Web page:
Lawrence told CA: "Despite the scientific advances of the last few centuries, the universe remains mysterious. I cannot resist the urge to solve a mystery—thus, I was called into a scientific career early in my life. But answering questions for myself was not enough. I wanted to share my fascination with our improbable world, first as a teacher, and then as a journalist.

"I knew I wanted to be a scientist early on. The call to journalism came much later. As a teenager, I had grandiose dreams of becoming a 'famous' writer. But, despite displaying what family, friends, and teachers alleged to be signs of skill with the written word, I had no inclination toward doing the work necessary to realize the dreams.

"I did not plan to follow my father into a newsroom. I could never avoid one for long, however. Circumstances—and probably some latent desire—kept me surrounded by newsies, and following a career crisis in my early thirties I realized that I could combine science and journalism into a coherent and satisfying professional life.

"The fusion of my scientific and journalistic skills gave birth to my book, Upheaval from the Abyss. Although published by an academic press, the book is written as a classic narrative, combining a tale of scientific discovery with elements of mystery, adventure, and even love. The narrative, a true story, features heroes and a heroine as large, and often as flawed, as any character from classical mythology.

"My primary influences have been past teachers and mentors. Roosevelt 'Critter' Crosby inspired my fascination with science while I was a student at Oak Terrace Junior High School in Shreveport, Louisiana. Laurence Hardy, a professor of biology at Louisiana State University in Shreveport, taught me the discipline required of a scientist and also exposed me to the theories of continental drift and plate tectonics, the development of which I cover in Upheaval from the Abyss. Lonny Lippsett, a fellow science writer, helped me believe in myself during the crisis that led to the genesis of my career as a science writer. Finally, Sam Freedman of the Graduate School of Journalism at Columbia University in New York City ran me through his boot camp of a book-writing seminar. Without Sam, my adolescent dreams of writing a book might never have been realized.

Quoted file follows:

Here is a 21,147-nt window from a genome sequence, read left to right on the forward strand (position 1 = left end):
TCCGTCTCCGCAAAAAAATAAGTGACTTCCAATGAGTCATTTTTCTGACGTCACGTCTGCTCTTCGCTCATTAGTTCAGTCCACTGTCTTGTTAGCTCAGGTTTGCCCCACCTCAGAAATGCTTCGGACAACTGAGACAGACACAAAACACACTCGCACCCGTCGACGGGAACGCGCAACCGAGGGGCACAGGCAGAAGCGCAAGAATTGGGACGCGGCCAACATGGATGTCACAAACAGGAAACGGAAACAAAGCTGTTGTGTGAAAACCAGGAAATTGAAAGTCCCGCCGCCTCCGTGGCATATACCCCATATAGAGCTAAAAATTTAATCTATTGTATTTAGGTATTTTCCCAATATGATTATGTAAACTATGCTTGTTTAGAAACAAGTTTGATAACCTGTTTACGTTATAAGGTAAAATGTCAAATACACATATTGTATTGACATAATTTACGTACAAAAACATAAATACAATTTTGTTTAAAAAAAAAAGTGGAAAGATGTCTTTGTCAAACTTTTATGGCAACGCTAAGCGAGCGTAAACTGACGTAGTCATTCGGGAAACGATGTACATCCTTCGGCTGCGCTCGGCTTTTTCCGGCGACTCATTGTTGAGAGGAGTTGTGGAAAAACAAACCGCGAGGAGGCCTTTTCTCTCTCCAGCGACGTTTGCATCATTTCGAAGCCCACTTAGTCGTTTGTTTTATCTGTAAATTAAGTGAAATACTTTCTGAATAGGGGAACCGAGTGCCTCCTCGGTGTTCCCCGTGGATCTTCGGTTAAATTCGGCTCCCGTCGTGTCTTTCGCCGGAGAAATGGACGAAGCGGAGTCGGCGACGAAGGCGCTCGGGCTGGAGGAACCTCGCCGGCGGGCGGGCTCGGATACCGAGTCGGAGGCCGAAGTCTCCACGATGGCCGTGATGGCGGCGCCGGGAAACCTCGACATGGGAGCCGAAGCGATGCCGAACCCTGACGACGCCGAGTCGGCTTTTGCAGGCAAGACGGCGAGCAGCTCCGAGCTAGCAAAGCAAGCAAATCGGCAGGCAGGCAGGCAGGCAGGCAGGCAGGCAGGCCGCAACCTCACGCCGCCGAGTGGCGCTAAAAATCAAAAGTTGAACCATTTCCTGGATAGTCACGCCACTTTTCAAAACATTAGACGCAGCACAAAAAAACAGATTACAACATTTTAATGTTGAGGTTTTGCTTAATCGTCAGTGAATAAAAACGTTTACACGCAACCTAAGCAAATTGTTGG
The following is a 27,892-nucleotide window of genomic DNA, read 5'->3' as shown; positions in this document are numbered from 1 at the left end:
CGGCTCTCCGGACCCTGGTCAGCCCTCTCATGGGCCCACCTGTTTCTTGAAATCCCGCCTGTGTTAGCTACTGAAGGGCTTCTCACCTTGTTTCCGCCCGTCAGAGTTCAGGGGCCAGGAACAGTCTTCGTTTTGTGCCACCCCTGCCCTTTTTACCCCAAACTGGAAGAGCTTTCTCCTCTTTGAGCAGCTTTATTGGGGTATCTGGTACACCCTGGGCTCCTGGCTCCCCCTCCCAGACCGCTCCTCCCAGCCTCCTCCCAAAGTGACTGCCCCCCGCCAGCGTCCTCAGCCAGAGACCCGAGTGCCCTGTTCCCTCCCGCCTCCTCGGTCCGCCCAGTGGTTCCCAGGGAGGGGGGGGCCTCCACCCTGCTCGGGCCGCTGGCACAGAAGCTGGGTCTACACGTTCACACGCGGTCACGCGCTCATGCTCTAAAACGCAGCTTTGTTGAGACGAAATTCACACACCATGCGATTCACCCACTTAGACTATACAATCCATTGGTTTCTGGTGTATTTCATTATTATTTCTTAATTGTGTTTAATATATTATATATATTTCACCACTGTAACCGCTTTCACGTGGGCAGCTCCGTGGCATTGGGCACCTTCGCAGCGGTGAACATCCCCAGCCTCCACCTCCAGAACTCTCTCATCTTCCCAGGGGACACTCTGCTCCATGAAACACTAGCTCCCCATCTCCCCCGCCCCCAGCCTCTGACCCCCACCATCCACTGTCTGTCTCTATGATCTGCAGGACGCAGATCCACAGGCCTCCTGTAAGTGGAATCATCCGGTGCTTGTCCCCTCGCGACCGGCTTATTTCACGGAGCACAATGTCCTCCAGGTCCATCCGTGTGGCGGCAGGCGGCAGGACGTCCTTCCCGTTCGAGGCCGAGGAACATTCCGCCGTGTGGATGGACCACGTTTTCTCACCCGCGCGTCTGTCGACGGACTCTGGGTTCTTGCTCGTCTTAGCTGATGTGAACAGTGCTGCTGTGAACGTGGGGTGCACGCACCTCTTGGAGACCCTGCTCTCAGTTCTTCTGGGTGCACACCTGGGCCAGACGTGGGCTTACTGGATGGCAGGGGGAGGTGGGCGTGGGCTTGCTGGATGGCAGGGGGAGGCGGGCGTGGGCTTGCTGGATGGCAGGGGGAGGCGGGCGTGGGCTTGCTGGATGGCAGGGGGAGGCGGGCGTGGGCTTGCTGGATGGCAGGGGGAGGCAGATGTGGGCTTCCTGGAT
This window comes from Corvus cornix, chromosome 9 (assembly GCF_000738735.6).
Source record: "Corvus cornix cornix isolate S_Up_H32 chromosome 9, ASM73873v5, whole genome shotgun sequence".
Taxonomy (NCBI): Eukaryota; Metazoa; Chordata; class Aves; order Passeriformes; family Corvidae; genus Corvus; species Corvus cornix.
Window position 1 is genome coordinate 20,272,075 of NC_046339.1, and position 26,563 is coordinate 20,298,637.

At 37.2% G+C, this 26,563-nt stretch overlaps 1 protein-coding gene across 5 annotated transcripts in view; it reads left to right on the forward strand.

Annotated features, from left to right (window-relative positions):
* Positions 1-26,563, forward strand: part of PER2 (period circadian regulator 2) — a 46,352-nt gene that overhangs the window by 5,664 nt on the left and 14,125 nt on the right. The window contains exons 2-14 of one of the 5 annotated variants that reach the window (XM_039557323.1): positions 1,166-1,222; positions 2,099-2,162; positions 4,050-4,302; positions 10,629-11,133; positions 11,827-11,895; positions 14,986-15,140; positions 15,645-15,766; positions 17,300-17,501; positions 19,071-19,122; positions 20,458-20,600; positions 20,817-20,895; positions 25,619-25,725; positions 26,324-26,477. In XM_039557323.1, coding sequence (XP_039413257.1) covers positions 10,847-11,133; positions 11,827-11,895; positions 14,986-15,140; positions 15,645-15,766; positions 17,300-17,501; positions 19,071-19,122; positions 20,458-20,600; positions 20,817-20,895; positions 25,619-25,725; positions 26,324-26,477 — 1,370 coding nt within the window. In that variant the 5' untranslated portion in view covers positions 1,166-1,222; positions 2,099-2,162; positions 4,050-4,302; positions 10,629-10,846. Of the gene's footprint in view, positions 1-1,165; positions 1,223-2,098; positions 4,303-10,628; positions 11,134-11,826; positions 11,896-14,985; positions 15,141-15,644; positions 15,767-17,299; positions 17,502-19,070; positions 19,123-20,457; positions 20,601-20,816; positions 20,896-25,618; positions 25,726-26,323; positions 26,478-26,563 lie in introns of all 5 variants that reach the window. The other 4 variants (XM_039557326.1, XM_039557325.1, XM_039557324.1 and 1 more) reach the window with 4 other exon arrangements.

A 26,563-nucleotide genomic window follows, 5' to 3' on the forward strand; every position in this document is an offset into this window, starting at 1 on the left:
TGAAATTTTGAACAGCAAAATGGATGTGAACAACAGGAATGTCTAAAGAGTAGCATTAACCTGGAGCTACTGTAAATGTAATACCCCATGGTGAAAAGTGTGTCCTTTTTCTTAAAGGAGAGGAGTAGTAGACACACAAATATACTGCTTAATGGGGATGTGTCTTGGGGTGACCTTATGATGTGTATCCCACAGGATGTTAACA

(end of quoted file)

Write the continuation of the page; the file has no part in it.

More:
"I am a visual writer—I have to see something to write about it. I think the visual approach is evident in Upheaval from the Abyss, as well as in some of my other writings. What I hoped to accomplish with the book is to tell the human side of the story, to put the reader in the field or at sea alongside the scientists whose lives I chronicle. Reason, hypotheses, and experiment are fine topics for study in themselves, but science—as I know from personal experience—is and always will be an endeavor carried out by flesh-and-blood beings."



American Scientist, July-August, 2002, Bernard Coakley, review of Upheaval from the Abyss: Ocean Floor Mapping and the Earth Science Revolution, pp. 385-87.

Choice, September, 2002, F. T. Manheim, review of Upheaval from the Abyss, p. 133.

Times Literary Supplement, August 2, 2002, Richard Shelton, review of Upheaval from the Abyss, pp. 5-7.


David M. Lawrence Home Page, (April 2, 2003).

Leonardo Digital Reviews, (April 2, 2003), Amy Ione, review of Upheaval from the Abyss.

Professional Surveyor, (April 2, 2003), Patrick Toscano, review of Upheaval from the Abyss.

Rutgers University Press Web site, (April 2, 2003), interview with Lawrence.

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Lawrence, David M(eade) 1961-